Log Home Jour­ney

With plans in place, it’s fi­nally time for Gary and Becky to break ground and or­der their log pack­age.

Log Home Living - - CONTENTS -

With plans in place, it’s fi­nally time for Gary and Becky to break ground and or­der their log pack­age.

When you take on a large, com­plex project, like build­ing a home, you need to brace your­self for a va­ri­ety of stops and starts. Our ex­pe­ri­ence has been no dif­fer­ent. Af­ter months of frus­trat­ing set­backs, like deal­ing with codes of­fi­cials and be­ing pushed back on a few of our sub­con­trac­tors’ sched­ules, it was fi­nally time for my wife, Becky, and I to place our log pack­age or­der with Hochstetler Milling. Now con­struc­tion can fi­nally start.

From the very be­gin­ning of our jour­ney, Becky and I wanted to take a hands-on ap­proach. Since I’ve been in the con­struc­tion in­dus­try all of my ca­reer, we de­cided that we would serve as our own gen­eral con­trac­tors — a course of ac­tion I don’t rec­om­mend un­less you are very fa­mil­iar with all con­struc­tion phases and build­ing codes.

Be­fore the logs ar­rive, we needed to se­lect an ex­ca­va­tor and foun­da­tion con­trac­tor. In nor­mal prac­tice, it’s cus­tom­ary to so­licit three bids for each con­struc­tion phase. This way you can com­pare cost quotes to en­sure the best price to meet your bud­get. In our case, we per­son­ally knew both con­trac­tors and felt that their pric­ing was fair.

Our ex­ca­vat­ing con­trac­tor, Nicely Con­tract­ing, not only dug our foun­da­tion but would also in­stall our sep­tic sys­tem later on in the process. Since our house was be­ing built in a vir­gin corn field, he had to scrape off ap­prox­i­mately 18 inches of top­soil and re­serve it to be spread for our fi­nal grade down the line.

Our foun­da­tion con­trac­tor used “FormA-Drain” to cre­ate the footer. This is a per­ma­nent form, con­sist­ing of lin­eal sec­tions in­stalled as the foun­da­tion foot­ing forms, that acts as both the drain and the form. It elim­i­nates the need for sep­a­rate wood forms and pip­ing. The cost of us­ing the “Form-A-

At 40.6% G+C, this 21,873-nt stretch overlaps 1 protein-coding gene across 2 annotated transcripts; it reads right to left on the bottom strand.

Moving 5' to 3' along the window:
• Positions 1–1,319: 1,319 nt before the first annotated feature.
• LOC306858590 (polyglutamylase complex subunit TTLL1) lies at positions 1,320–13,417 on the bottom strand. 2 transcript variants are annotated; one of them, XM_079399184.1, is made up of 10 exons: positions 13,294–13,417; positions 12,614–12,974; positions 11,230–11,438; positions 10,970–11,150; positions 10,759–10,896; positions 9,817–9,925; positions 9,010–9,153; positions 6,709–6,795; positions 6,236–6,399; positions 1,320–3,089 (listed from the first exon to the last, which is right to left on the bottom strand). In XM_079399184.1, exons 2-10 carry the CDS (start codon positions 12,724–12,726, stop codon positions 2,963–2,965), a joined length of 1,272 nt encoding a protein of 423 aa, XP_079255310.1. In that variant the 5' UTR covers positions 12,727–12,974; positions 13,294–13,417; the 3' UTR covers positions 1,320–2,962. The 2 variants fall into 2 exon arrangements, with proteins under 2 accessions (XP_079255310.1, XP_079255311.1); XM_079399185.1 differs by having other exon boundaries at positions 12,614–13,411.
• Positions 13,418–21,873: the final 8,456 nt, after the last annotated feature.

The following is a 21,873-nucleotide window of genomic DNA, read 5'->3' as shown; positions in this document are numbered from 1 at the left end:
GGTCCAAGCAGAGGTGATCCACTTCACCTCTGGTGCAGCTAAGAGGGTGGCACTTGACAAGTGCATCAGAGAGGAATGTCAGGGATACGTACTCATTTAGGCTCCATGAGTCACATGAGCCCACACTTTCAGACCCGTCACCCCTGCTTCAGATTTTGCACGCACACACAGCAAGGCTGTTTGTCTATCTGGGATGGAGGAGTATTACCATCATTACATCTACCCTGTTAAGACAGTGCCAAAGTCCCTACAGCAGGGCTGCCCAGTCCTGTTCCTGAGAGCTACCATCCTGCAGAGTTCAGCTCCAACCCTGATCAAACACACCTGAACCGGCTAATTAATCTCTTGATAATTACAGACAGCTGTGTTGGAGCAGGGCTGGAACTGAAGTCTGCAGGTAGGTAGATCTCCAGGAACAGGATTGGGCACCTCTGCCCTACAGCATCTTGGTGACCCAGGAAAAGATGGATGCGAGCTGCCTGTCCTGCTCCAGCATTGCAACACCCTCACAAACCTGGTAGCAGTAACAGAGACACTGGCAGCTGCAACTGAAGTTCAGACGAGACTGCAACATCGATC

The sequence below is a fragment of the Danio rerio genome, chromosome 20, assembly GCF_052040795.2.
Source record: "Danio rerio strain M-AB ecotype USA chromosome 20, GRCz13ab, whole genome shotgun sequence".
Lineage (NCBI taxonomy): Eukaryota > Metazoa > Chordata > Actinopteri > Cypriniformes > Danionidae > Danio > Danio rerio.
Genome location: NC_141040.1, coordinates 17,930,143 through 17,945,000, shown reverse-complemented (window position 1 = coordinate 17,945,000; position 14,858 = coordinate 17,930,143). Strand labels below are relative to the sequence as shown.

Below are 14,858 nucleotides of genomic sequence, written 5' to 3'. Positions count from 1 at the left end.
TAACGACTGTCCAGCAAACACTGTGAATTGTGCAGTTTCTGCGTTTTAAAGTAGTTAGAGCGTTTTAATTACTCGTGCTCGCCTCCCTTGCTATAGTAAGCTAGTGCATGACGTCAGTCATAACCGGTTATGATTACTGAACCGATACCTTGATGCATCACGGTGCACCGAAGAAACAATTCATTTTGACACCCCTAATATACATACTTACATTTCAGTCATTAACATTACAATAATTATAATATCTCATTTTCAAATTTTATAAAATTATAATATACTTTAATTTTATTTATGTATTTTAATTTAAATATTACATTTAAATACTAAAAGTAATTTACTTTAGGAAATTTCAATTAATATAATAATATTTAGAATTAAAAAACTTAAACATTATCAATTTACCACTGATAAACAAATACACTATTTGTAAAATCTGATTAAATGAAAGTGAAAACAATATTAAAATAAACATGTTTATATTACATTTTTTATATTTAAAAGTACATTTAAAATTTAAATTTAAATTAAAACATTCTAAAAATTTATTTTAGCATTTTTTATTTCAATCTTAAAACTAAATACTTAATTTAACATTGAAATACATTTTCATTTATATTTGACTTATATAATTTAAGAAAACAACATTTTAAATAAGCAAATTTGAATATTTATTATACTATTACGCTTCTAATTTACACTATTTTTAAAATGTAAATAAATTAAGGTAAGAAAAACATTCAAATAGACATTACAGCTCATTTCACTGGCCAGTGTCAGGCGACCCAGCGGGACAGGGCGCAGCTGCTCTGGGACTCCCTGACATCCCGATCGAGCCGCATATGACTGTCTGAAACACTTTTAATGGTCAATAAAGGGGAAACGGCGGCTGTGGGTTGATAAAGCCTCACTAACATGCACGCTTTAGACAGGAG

Drain” is less than us­ing the wood forms and drain pipe, be­cause you don’t need to in­stall and re­move the wood forms and then place the pip­ing sep­a­rately. This saves a ton of money on la­bor and shaves time off the con­struc­tion sched­ule — a big plus when you’re al­ready be­hind like we were.

Next it was time to in­stall the con­crete block foun­da­tion. Prior to the con­trac­tor lay­ing the block, we re­viewed with our build­ing in­spec­tor the lo­ca­tions of the base­ment win­dows, both for egress to meet the code.

We de­cided to use a 13-block-high foun­da­tion wall for ad­di­tional head­room in the base- ment. The last course of block was ter­mite block. Prior to back-fill­ing, we wa­ter­proofed the block and used 3-inch thick foam in­su­la­tion to help cre­ate a warmer base­ment. With the foun­da­tion com­pleted, it was time for the logs to ar­rive, and Becky and I couldn’t wait to see our log home take shape!

While Gary and Becky were prep­ping the con­crete block foun­da­tion for their log home, a ce­ment footer (shown here at the front) was poured to sup­port their sun­room.

Be­fore the foun­da­tion was dug, the home’s foot­print was mapped out with string, fol­lowed by re­mov­ing an 18-inch layer of top­soil.

LEFT: Lay­ing the con­crete ma­sonry block foun­da­tion is one of the more la­bor in­ten­sive parts of the build­ing process.

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